However the report goes beyond assessing the financial liability of imprudent expenses and overly generous feed-in-tariffs offered to energy producers. “No comprehensive business- case evaluation was done to objectively evaluate the impacts of the billion-dollar commitment. Such an evaluation would typically include assessing the prospective economic and environmental effects of such a massive investment in renewable energy on future electricity prices, direct and indirect job creation or losses, greenhouse gas emissions, and other variables”. (p.89) Alarmingly, decisions continue to be made piecemeal without overall cost and effectiveness evaluation. The investigators found that “the ministry’s internal audit service team … had not recently conducted any audit work on renewable energy initiatives”. (p.88)
The government’s adamant contention that there are no adverse health effects from industrial wind turbines is also questioned by the Auditor General who notes that the report by Ontario’s Chief Medical Officer of Health “was questioned by environmental groups, physicians, engineers, and other professionals, who noted that it was merely a literature review that presented no original research and did not reflect the situation in Ontario”. (p.119-120)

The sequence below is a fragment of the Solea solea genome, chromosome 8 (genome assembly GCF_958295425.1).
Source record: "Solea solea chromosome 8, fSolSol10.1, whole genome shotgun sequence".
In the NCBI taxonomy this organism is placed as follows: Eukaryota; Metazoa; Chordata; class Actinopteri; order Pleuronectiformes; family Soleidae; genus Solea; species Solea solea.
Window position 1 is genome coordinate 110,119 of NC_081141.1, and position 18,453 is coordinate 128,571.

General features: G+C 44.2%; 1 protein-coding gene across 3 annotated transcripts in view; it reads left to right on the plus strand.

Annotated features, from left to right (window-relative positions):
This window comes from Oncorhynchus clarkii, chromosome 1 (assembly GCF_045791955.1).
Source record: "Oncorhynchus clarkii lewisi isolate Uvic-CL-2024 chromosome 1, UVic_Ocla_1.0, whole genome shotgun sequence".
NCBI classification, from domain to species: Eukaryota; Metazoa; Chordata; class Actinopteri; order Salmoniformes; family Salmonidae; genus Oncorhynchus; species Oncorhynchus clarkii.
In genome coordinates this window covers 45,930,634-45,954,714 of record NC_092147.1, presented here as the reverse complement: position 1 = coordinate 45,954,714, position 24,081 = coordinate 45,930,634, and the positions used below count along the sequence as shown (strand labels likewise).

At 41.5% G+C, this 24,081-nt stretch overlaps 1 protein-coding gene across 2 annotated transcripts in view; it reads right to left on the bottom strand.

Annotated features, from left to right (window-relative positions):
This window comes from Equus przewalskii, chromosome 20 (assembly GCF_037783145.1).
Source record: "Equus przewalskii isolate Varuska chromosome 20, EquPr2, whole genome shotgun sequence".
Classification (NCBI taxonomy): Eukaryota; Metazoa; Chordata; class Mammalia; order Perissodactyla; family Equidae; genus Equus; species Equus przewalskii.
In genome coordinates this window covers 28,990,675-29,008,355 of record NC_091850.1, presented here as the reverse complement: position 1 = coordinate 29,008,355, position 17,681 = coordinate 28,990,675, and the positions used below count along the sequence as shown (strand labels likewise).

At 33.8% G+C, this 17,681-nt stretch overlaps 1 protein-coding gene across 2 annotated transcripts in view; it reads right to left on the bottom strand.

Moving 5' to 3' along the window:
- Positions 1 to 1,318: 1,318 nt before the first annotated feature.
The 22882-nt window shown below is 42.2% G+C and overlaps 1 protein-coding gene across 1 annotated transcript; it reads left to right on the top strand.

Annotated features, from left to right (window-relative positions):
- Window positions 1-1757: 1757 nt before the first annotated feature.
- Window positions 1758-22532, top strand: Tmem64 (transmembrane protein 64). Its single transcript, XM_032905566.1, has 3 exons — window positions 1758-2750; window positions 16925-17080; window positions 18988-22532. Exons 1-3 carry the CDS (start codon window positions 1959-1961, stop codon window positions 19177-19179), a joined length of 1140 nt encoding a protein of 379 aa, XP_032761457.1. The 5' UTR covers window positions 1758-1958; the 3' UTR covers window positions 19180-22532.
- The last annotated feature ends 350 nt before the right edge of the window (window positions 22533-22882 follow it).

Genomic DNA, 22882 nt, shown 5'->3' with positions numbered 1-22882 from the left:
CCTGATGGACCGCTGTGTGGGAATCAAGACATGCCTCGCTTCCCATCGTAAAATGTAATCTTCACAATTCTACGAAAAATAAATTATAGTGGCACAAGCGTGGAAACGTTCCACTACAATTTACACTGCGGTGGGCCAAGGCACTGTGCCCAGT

Even more worrying, is the lack of appropriate oversight and transparency. Decisions have been made by ministerial directive and directions, relying largely on the opinion of a single inexperienced minister, while circumventing both the recommendations regarding feasibility by expert energy professionals in the Ontario Power Authority (OPA) and frustrating the responsibility for oversight by the Ontario Energy Board (OEB) to ensure that renewable energy resources are obtained in a cost-effective manner.